A Look In the Mirror
I found the widespread description of this past presidential election as a choice between the lesser of two evils perplexing. From an issues standpoint, I considered nearly every presidential election in my voting lifetime to be such a choice. Why were people in such turmoil over this election and not the previous ones?
For many people, what set this past election apart from others was the realization that neither candidate had the personal integrity required to be president of the United States.
This election was different. In past elections we evaluated candidates mostly on the positions they held, not by their personal character. Perhaps in trying to make this election seem like those in days gone by, many Donald Trump supporters urged others to ignore personal character and to vote for him on the basis of his political platform. Some Christians implored us to vote for Trump and to pray for him hoping God will change him. One wonders if these Christians employ the same reasoning to champion the marriage of their son or daughter to an unbeliever.
The Lesser of Two Evils Fallacy
It shouldn’t be hard for Christians to see through the lesser of two evils fallacy, but evidently it is. Christians can ask themselves which of the following biblical truths become invalid so that they can justify a vote for the lesser of two evils:
- People groan under a wicked ruler. (Proverbs 29:2)
- You reap what you sow. (Job 4:7-8; Galatians 6:7-8)
- Have nothing to do with evil but instead expose it. (Proverbs 4:14-15; Ephesians 5:11)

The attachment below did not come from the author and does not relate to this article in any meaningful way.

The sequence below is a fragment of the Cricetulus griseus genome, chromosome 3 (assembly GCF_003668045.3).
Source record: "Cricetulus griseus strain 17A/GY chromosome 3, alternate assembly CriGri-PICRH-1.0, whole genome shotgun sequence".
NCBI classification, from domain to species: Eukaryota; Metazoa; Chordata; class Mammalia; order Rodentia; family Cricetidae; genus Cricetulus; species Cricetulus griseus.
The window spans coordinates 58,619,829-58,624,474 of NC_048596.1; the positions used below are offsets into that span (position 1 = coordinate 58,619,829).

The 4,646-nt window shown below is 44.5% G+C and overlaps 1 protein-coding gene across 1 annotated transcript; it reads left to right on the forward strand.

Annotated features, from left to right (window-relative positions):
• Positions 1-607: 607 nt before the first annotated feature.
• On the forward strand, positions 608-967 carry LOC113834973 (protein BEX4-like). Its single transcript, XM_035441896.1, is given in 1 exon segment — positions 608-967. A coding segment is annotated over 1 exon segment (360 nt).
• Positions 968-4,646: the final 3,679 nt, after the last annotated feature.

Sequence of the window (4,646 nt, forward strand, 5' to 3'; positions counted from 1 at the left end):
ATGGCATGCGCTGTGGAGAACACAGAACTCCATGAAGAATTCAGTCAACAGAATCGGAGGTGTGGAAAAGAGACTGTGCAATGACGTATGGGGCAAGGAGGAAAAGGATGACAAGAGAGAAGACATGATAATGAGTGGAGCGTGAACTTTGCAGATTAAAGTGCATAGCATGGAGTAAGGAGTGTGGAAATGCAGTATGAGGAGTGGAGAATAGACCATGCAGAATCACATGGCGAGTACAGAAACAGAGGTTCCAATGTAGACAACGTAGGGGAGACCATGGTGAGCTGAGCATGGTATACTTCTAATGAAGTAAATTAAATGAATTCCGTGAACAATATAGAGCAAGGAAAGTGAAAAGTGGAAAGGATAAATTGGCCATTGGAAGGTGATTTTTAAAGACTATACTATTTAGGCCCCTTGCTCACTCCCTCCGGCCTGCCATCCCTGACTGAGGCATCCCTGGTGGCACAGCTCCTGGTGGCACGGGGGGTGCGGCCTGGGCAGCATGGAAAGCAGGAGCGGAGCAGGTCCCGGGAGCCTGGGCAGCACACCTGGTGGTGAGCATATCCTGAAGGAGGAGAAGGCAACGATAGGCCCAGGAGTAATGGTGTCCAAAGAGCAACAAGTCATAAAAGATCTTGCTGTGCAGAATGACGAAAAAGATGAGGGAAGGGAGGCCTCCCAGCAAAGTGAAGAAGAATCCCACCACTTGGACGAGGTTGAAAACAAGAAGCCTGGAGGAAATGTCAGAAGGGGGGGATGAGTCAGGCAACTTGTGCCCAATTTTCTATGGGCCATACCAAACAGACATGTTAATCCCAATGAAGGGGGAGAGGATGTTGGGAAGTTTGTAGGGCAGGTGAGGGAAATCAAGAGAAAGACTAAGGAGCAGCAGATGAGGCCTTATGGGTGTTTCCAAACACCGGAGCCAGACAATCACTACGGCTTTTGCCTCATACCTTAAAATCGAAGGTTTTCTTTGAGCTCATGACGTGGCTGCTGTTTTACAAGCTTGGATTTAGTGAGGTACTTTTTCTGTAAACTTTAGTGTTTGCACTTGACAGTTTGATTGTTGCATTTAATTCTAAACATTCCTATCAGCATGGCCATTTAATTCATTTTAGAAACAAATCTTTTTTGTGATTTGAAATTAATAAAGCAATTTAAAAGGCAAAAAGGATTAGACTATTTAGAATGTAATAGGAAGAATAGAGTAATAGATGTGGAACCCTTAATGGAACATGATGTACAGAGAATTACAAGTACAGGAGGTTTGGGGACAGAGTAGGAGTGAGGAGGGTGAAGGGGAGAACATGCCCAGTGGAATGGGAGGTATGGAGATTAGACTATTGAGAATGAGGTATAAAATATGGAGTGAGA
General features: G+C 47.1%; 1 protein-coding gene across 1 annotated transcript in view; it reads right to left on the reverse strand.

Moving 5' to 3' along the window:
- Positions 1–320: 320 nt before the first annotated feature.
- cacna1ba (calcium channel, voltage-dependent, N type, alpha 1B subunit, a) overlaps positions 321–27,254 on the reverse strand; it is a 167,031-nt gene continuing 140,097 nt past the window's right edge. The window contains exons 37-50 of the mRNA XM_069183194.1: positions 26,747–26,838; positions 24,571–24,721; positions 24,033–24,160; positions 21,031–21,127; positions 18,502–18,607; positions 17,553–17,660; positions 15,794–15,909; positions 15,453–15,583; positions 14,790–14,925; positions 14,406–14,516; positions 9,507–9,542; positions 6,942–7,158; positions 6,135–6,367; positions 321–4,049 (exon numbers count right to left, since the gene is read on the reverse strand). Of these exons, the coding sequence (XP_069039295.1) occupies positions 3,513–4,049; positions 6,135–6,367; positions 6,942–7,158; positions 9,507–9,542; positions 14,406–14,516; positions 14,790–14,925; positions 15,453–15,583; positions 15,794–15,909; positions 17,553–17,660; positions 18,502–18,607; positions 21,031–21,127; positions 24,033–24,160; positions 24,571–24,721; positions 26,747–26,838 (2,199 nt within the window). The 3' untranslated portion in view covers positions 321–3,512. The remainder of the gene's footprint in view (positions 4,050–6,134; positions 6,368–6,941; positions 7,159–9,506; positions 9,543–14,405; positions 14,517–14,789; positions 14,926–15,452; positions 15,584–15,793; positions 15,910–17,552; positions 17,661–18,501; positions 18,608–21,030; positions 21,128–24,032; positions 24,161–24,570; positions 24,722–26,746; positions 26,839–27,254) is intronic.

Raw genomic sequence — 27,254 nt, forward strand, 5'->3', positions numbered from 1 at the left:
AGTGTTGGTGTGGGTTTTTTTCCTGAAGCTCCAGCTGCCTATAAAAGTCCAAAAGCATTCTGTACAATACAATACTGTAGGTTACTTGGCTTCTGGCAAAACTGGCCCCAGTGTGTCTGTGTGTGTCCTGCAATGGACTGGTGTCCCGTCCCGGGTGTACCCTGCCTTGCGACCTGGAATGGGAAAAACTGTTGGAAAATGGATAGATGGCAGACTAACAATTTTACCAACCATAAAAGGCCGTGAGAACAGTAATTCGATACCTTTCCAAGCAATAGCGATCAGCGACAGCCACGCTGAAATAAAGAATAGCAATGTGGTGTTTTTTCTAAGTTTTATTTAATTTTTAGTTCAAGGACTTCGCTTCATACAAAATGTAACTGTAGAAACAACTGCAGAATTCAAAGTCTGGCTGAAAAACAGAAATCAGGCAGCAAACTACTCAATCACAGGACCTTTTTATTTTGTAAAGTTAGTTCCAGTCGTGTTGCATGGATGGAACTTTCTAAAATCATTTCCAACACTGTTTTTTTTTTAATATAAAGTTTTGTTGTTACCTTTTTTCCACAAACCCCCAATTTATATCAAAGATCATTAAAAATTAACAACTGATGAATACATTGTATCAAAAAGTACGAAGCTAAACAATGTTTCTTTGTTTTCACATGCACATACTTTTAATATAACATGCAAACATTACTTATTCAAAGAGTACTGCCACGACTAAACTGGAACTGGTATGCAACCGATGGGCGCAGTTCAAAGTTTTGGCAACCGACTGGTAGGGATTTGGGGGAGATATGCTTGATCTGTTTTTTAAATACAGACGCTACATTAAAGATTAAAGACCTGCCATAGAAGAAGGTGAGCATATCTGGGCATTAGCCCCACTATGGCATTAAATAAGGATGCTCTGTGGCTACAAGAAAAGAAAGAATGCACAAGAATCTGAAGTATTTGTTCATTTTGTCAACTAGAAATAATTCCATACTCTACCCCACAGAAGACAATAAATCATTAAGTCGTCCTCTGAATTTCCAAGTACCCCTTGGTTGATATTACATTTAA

- Do not seek political saviors. (Psalm 146:3; 118:8)
Perhaps the worst part of voting for the lesser of two evils is that it is often done in the name of good. One theologian even suggested it was a sin not to vote for Donald Trump! Of course, as you have probably heard more than once, a vote for the lesser of two evils is still a vote for evil.
If Christians truly believed that both major party candidates were evil (as evidenced by their proclamation that they voted for the lesser of two evils) and they falsely believed that to not vote for one candidate was in fact a vote for the other, then, in my opinion, they mislabeled their dilemma. The choice before them was not for the lesser of two evils because they could have voted for a third-party candidate or not voted at all. This election was instead, an opportunity for them to pick their poison.
A Look In the Mirror
American Evangelicalism is at a crossroads. Our Christian subculture has devolved to the point that we declare one evil to be good simply because we believe another evil is worse. Too often, we have jettisoned the notion that we seek first God’s kingdom and his righteousness in favor of pragmatic and expedient solutions we believe will allow us to maintain our comfortable lifestyle.
The fact that our nation has come to the place it has, on the brink of moral and economic collapse, is an indictment against the American Church. Christian virtue remains, but it has been drowned in a sea of Christian accommodation of the culture. Up until now, we have averted persecution by avoiding spiritual warfare. Too few have been on the front lines and too many are non-combatants. The proof is in our lack of battle scars. We have looked too much like the world and therefore posed no threat to the powers of darkness. Collectively, our light has been engulfed by the darkness and we have become salt thrown out and trampled by men. It happened on our watch.
This election was a mirror held up to the Church so that we can see who we really are. I pray we will not go away and immediately forget what we look like.